Filters - Manipulate Text Files

The FILTER Program

The FILTER program performs various manipulations on the contents of a specified text file. The examples below illustrate the different functions that the program can perform, such as finding and replacing all instances of a specific character, changing the character encoding (e.g., from ASCII to Unicode) and reversing the direction of text in the file. An explanation of the parameters that are used with this program appears beneath these examples.

  • FILTER -replace <Oldstring> <Newstring> <Oldstring> <Newstring> [Input Output] — replaces the specified string or strings in the input file and outputs the result to the output file.
  • FILTER [-r] <Fromchar> <Tochar> <Targetchar>[Input Output] [-M Msgfile] — converts each character in the input file that falls within a designated range of ASCII values (e.g., all uppercase letters from A to Z) to a new character, using the following formula:
    new character = original character + (Targetchar – Fromchar).
    The input file should always be in ANSI format. Output is also in ANSI.

Example: The following command iterates through all characters in the input file that fall within the designated range (all uppercase letters from A to Z) and adds 32 to the ASCII valu e of these characters, thereby converting them to the corresponding lowercase letter:


You can also use this option to convert a tab-delimited file into a comma-delimited file (where '09' represents the ASCII value of the tab character):

EXECUTE FILTER '09', '09', ',', :INPUT, :OUTPUT;

FILTER parameters

  • '-r' — Use this option when you want the FILTER program to reverse the order of characters in the file (e.g., instead of 'abcd' you receive 'dcba').
  • Input, Output — The input and output files to which the FILTER program refers.
  • '-M', 'Msgfile' — Use this option when you want the FILTER program to record error messages in the designated file.

Special Filters

  • FILTER ‘-replacef’, ‘[string]’, :FILESTR, [Input Output] — replace the specified string in the input file with the string contents of another file FILESTR. Useful for when you need to insert a string longer than the 127 limit of Priority variables into a file.

Encoding Filters

  • FILTER -unicode2ascii [Input Output] [-M Msgfile] — converts the input file from Unicode to ASCII.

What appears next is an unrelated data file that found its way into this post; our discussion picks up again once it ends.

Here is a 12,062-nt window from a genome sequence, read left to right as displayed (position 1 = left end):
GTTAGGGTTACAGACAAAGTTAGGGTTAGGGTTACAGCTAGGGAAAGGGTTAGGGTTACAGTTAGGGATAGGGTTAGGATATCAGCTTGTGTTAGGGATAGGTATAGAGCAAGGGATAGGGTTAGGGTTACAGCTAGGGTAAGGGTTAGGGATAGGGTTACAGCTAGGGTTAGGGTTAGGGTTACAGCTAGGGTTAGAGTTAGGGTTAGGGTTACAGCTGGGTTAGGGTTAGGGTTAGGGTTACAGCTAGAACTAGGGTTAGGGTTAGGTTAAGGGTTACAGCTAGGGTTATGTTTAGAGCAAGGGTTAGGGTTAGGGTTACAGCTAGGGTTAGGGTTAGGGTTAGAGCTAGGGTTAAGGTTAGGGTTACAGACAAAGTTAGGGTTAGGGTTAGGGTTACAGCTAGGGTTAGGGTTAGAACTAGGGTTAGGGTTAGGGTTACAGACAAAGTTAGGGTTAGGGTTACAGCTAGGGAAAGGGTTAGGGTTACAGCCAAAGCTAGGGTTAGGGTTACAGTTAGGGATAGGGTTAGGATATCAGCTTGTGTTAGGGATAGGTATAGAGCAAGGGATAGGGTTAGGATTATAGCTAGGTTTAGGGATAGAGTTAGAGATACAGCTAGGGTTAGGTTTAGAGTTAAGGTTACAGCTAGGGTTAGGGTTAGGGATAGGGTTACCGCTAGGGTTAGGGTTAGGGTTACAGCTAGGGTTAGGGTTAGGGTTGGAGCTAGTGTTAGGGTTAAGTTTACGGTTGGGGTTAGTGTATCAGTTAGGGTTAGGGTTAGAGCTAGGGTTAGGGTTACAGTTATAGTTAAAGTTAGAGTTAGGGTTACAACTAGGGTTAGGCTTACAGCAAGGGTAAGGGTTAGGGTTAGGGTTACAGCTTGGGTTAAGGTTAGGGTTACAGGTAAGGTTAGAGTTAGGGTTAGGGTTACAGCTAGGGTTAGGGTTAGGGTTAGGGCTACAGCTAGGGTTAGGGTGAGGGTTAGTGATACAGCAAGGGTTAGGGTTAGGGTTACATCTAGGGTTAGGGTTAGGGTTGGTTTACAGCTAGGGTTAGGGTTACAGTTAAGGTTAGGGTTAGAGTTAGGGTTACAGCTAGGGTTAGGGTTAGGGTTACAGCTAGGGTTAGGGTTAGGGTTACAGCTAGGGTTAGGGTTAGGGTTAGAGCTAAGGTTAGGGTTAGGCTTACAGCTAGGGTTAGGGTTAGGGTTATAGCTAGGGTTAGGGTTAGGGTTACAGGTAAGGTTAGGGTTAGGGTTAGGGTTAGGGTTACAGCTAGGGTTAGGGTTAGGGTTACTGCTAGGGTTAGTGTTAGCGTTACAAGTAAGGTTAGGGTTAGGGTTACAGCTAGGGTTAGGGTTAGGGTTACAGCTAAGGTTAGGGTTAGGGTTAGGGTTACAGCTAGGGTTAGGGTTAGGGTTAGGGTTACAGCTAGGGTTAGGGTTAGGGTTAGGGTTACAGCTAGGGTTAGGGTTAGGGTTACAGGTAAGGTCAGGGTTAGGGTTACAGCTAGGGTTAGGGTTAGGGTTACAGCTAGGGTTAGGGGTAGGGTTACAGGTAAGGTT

• FILTER -ascii2unicode [Input Output] [-M Msgfile] — converts the input file from ASCII to Unicode.
  • FILTER -unicode2utf8 [Input Output] — converts a UTF-16 file to UTF-8.
  • FILTER -utf82unicode [Input Output] — converts a UTF-8 file to UTF-16.
  • FILTER -ofx2xml [Input Output] — converts an ofx file into a regular XML file that can be read with XMLPARSE.

File Formatting

  • FILTER -addcr [Input Output] — When using an SQL query to export data from Priority tables, the '\n' (new line) character is added automatically to the end of each line. Use this option to add the '\r' (carriage return) character, as well, throughout the file (so that each line ends with the characters '\r\n').
  • FILTER -trim [Input Output] — trims blank spaces at the beginning and end of each line in input file; also removes CR (carriage return) at the end of the line.
  • FILTER -delnl [Input Output] — Files generated by Priority generally end with an empty line with a new line (LF) character. This may interfere with external interfaces that expect files to end differently. This filter deletes the last empty line in a file.


  • FILTER -base64 [Input Output] — encodes a file into base64.
  • FILTER -unbase64 [Input Output] — decodes a file from base64. The input file must be in Unicode format.


    :_PDF = '../../f.pdf';
    :_PDF_B = '../../f_base64.txt';
    :_PDF2 = '../../f_new.pdf';
    EXECUTE FILTER '-unbase64', :_PDF_B, :_PDF2, SQL.TMPFILE;
  • FILTER ‘-replacestrbase64’, [Input, Output],’[stringToReplace]’, fileToConvert, SQL.TMPFILE — replaces the specified string in the input file with the result of converting another file to base64. Useful for inserting base64 data into JSON based requests.